Survey Design & Outreach Tips

5 Tips for Creating a Visual Survey for Urban Planning (Examples Inside)

March 9, 2021
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Survey Tips

Have you tried using icons, smileys or other emojis, and photographs as answer options in your questionnaires? It is a great alternative if you don’t want to use a lot of (complicated) text. A more visual survey is a great alternative to a “normal”, text-based one – especially if you want to overcome language and literacy barriers.

  1. Think visually.
  2. Think about the image or icon that represents what you would normally write as plain text, and use those images as answer options (in addition to text).
  3. Don’t forget audio & video.
  4. Remember that you can incorporate instructions and information in audio and video clips in Maptionnaire. It doesn’t always have to be in a written format.
  5. Let respondents think beyond text.
  6. Allow respondents to leave voice and image messages with the ‘File upload’ element available in the new Maptionnaire.
  7. Remember cultural differences.
  8. Be mindful of cultural differences when designing your visual survey. For instance, in some parts of the world a thumbs up is considered a rude gesture.
  9. Keep your visual survey short.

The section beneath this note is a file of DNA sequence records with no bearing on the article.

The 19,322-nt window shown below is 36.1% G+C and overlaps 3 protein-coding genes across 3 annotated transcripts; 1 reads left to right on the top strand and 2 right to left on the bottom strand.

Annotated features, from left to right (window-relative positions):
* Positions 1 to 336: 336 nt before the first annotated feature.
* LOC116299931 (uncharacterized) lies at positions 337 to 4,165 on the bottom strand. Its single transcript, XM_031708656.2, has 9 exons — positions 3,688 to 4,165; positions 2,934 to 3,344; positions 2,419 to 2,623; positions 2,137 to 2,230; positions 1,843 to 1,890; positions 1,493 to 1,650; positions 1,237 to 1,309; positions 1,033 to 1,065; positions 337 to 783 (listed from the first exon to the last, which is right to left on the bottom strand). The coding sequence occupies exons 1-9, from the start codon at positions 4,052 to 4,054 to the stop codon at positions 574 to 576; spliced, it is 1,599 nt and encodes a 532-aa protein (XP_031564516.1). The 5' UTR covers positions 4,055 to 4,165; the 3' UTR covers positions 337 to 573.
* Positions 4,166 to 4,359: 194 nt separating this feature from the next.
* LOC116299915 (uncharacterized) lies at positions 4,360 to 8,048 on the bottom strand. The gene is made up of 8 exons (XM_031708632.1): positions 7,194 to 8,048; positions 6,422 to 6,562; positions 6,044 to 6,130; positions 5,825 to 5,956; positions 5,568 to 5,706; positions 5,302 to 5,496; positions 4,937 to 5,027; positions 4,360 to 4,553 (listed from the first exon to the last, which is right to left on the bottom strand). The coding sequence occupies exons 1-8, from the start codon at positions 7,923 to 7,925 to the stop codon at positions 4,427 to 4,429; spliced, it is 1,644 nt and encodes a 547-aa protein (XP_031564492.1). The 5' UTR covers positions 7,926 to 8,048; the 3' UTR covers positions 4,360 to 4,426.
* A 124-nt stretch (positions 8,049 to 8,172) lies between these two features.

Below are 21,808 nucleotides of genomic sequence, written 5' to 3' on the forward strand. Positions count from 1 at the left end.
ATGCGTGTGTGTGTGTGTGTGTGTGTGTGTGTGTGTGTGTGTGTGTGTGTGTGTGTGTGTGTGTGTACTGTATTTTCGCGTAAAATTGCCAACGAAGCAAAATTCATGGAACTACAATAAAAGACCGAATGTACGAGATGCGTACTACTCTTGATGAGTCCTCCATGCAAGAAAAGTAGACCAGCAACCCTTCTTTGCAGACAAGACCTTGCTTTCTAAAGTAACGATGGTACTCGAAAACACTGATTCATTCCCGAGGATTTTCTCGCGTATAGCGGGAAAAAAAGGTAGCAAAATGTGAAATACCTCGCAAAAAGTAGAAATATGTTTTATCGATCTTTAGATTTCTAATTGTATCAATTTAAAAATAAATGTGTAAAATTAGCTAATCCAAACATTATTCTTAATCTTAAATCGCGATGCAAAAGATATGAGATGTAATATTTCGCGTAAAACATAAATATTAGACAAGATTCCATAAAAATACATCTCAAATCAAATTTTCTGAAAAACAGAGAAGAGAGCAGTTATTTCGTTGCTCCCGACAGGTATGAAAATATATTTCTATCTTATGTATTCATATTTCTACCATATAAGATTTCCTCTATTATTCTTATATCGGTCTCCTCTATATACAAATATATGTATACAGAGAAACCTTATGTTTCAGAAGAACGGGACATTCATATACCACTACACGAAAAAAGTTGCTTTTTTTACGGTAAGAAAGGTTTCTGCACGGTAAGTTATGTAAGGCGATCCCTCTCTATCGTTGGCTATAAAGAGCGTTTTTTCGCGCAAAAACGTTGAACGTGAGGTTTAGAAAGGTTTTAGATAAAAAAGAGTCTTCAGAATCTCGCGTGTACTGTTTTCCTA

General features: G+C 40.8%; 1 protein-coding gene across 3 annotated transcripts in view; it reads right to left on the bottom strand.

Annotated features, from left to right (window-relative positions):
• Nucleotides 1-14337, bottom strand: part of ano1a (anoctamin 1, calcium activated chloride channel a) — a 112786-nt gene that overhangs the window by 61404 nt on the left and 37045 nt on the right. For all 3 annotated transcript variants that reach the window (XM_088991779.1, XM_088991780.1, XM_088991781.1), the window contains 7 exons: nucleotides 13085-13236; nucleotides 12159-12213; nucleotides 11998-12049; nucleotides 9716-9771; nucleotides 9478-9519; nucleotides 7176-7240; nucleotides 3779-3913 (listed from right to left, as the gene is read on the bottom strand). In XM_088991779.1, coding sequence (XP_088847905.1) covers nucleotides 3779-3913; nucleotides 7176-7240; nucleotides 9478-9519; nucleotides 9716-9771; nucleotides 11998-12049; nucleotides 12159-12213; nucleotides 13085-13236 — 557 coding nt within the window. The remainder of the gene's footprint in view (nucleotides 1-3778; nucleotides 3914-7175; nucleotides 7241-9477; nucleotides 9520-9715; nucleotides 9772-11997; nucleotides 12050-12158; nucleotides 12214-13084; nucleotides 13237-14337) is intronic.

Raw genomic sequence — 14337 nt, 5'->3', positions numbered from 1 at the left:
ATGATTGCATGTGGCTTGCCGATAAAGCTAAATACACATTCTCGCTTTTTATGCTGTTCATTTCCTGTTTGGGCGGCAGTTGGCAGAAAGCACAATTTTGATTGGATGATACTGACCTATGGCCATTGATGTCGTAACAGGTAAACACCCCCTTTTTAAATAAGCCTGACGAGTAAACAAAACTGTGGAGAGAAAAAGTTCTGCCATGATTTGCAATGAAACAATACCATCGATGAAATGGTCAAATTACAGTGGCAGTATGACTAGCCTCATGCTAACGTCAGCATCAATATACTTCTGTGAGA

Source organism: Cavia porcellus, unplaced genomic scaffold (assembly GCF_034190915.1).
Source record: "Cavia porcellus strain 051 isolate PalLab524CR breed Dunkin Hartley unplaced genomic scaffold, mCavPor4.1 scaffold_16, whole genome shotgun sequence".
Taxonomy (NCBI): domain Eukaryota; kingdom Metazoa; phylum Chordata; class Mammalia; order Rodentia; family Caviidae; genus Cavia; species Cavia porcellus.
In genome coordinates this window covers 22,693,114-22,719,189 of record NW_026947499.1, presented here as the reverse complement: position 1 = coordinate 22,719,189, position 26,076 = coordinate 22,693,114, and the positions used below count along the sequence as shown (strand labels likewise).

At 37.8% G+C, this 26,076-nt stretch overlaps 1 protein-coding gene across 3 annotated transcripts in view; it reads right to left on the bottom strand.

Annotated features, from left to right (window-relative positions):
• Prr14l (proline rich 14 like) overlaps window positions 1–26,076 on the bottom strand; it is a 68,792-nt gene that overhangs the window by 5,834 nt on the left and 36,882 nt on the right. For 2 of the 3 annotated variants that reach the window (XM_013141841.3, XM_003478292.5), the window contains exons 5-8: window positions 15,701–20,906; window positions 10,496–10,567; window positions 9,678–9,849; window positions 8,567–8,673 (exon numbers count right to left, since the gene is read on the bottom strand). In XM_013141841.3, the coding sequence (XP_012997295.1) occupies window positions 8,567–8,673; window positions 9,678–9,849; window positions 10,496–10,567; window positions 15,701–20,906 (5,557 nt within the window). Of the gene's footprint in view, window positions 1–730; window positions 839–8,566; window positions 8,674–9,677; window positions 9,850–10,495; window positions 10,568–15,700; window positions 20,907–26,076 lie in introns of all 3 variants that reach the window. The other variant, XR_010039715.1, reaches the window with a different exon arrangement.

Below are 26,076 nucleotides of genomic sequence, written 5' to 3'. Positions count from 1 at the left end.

10. Cut down on text and keep it simple!

But making a survey visual and engaging won’t always guarantee you sufficient response rates and outreach. Have a look at the 12 tips for survey design and the practices of stakeholder engagement with a questionnaire before you publish your survey!

Here are some (highly visual) examples from Maptionnaire surveys — but they're applicable for other platforms too.

Bring in emotions with smileys and explore new answer options (for example, audio)

Smileys are a great way to describe emotions. Leaving feedback in an audio format is also possible in Maptionnaire.
Smileys are a great way to describe emotions. Leaving feedback in an audio format is also possible in Maptionnaire.

Use icons for visual summaries of the answer options  

Using icons to complement and explain the text makes understanding easier.
Visual surveys include icons to complement and explain the text to make understanding easier.

Rely on images as answer options

an example of a visual survey for a pubic participation project
Using images can sometimes be more descriptive than a piece of text could ever be.

Show plans and maps — and explain complicated terms

an example of a visual questionnaire from Jyvaäskylä
In Jyväskylä, respondents were also explained what urban and city planning means, and what effects their opinions have on plans.


These particular examples are from a visual survey that was created with Maptionnaire platform to engage especially the immigrant communities in the City of Jyväskylä, Finland.

Instructions to the entire survey were provided in a video clip, and respondents could leave answers as voice messages and images in addition to text. The project also came with its own, easy-to-navigate webpage, where citizens could watch videos on the project and learn how planning works in a Finnish city.

More useful materials about designing surveys:

Maptionnaire is perfect for designing spatial and visual surveys.

Do you want to learn more or give it a try? Get in touch with our team and they’ll show you around Maptinnaire and answer your questions.
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